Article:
Contemporary Jazz

Globetrotting With Hiromi

02 NOV 12 JASON SERINUS

Keyboard whiz Hiromi, contrabass guitarist Anthony Jackson, and percussionist Simon Phillips were at the top of their game when they came together for a fantastic concert in Marciac, France on July 31, 2011. That amazing gig, along with a documentary that explores the "Five Days, Five Countries" marathon have been gathered into a fabulous single Telarc DVD, Live In Marciac.

The "Five Days, Five Countries" outing saw them, just three months later, holding forth in strikingly different venues in Kîln, Germany; Bratislava, Slovakia; Salzburg, Austria; Zurich, Switzerland; and Sacile, Italy.

As someone whose love for jazz comes out of a grounding in classical music, I find Hiromi's pianism delicious. Energized beyond description, rolling out well over 120 notes per minute, she dances -- no, flies -- over the keyboard, her body pulsing with rhythm as Jackson and Phillips flawlessly groove with her every move. Although her classical training surfaces most clearly in the fifth piece, "Beethoven's Piano Sonata No. 8, Pathétique," you can feel it throughout in the way that ideas bubble to the surface, develop, then morph into new thoughts that define the essence of jazz improvisation on the fly.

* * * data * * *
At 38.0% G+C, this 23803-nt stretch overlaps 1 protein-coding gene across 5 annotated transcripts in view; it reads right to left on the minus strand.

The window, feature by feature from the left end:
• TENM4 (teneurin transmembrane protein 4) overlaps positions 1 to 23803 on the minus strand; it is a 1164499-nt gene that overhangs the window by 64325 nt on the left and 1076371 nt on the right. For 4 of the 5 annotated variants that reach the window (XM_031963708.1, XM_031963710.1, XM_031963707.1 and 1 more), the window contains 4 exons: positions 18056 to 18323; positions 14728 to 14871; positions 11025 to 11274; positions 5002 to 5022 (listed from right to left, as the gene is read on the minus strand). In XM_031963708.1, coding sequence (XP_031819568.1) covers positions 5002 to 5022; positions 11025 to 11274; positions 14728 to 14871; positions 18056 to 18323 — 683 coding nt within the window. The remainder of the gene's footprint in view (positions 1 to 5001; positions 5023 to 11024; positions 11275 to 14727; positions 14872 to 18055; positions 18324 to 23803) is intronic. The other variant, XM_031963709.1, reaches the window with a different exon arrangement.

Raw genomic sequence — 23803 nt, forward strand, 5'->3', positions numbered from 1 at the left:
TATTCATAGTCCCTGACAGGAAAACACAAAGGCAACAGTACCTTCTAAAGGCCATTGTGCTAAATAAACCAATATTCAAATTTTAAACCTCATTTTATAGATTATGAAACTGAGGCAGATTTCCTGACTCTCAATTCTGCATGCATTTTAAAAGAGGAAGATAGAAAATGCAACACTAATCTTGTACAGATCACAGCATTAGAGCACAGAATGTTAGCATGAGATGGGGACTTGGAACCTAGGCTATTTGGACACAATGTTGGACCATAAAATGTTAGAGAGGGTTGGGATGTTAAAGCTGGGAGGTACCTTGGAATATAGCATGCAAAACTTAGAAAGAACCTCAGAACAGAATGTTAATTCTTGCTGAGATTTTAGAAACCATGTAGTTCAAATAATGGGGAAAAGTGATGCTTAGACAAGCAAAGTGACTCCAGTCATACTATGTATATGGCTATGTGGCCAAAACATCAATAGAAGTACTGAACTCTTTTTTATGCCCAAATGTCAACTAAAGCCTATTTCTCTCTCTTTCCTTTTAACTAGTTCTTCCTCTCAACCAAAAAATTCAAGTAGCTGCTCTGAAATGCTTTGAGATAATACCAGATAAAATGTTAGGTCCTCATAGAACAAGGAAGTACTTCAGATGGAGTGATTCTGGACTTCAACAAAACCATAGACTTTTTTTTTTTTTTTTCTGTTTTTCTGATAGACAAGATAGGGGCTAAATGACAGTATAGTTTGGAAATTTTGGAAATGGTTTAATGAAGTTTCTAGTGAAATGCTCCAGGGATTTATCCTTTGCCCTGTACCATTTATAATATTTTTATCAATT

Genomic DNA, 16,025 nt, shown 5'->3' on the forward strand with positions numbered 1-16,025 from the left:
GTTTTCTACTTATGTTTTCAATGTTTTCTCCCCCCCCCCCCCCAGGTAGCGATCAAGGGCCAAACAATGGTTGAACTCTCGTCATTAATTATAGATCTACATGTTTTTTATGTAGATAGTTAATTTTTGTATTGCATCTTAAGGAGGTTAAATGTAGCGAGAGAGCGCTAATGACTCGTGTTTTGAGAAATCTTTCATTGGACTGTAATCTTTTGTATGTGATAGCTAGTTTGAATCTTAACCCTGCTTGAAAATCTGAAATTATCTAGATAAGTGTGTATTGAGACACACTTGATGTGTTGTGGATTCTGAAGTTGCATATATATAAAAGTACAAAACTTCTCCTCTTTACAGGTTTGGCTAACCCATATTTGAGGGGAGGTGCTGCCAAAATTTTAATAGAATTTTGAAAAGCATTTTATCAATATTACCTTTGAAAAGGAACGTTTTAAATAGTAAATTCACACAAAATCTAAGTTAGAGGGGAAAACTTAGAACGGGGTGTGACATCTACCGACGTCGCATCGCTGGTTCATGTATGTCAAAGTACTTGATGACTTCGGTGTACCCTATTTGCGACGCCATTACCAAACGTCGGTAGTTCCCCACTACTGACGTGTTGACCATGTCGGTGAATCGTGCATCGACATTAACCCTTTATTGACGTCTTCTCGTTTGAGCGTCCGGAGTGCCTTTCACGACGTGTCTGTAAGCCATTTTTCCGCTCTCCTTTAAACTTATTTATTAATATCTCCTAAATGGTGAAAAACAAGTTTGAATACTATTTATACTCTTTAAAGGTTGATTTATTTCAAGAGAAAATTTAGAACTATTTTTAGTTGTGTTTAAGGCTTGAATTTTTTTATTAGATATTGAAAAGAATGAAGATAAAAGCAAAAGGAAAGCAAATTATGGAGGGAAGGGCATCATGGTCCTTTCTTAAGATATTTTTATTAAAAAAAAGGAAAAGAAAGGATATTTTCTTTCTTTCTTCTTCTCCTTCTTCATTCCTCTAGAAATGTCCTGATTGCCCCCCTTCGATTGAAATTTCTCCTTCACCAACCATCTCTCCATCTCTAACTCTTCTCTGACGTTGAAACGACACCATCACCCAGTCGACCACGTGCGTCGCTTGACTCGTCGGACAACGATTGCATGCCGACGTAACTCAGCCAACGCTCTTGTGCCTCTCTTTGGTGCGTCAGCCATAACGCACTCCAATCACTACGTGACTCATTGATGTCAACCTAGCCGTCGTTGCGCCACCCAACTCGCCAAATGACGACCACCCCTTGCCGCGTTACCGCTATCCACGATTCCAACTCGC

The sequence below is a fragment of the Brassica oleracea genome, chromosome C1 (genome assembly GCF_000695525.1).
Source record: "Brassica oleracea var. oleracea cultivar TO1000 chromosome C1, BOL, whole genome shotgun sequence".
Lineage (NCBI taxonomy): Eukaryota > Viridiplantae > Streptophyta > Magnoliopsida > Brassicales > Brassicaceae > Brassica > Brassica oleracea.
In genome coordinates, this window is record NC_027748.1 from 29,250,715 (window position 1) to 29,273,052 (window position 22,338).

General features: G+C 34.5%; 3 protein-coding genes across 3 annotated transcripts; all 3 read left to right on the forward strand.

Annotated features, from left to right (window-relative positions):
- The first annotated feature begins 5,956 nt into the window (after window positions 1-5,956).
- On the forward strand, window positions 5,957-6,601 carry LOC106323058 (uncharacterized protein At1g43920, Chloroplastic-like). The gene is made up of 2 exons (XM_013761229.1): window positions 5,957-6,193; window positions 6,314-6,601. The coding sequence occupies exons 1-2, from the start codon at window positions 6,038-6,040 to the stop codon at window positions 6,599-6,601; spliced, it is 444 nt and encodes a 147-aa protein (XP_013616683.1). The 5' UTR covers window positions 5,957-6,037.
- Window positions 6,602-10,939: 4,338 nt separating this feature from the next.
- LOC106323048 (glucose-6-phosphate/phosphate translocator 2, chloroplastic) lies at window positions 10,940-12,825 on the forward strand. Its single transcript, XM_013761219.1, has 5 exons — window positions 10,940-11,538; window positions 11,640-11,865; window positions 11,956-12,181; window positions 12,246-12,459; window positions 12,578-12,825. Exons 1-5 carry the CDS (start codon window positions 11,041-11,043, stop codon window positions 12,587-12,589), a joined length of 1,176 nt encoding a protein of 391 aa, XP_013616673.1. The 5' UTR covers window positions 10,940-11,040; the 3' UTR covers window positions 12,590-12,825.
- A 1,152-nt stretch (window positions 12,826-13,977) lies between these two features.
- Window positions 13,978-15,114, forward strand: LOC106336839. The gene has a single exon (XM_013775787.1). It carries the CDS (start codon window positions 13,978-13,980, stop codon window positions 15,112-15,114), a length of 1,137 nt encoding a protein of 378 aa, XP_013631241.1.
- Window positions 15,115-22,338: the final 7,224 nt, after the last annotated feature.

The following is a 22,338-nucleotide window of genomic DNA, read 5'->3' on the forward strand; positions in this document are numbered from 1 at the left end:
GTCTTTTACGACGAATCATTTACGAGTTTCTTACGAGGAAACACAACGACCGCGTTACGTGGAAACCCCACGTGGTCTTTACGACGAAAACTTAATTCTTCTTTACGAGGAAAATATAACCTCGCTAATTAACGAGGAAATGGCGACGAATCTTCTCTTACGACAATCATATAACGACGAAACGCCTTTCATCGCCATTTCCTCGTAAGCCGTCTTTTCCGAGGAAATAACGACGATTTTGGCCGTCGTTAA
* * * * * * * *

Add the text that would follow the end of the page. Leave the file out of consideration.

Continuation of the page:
It's not that Hiromi's Beethoven is anywhere near orthodox. On the contrary, the piece begins as a mellow meditation, then quickly moves beyond Beethoven's iconic opening melody as the pace eventually picks up. It's another example of classic Hiromi, with she and her collaborators turning on a dime, changing tempi, and teasing out phrases as they give everything they've got.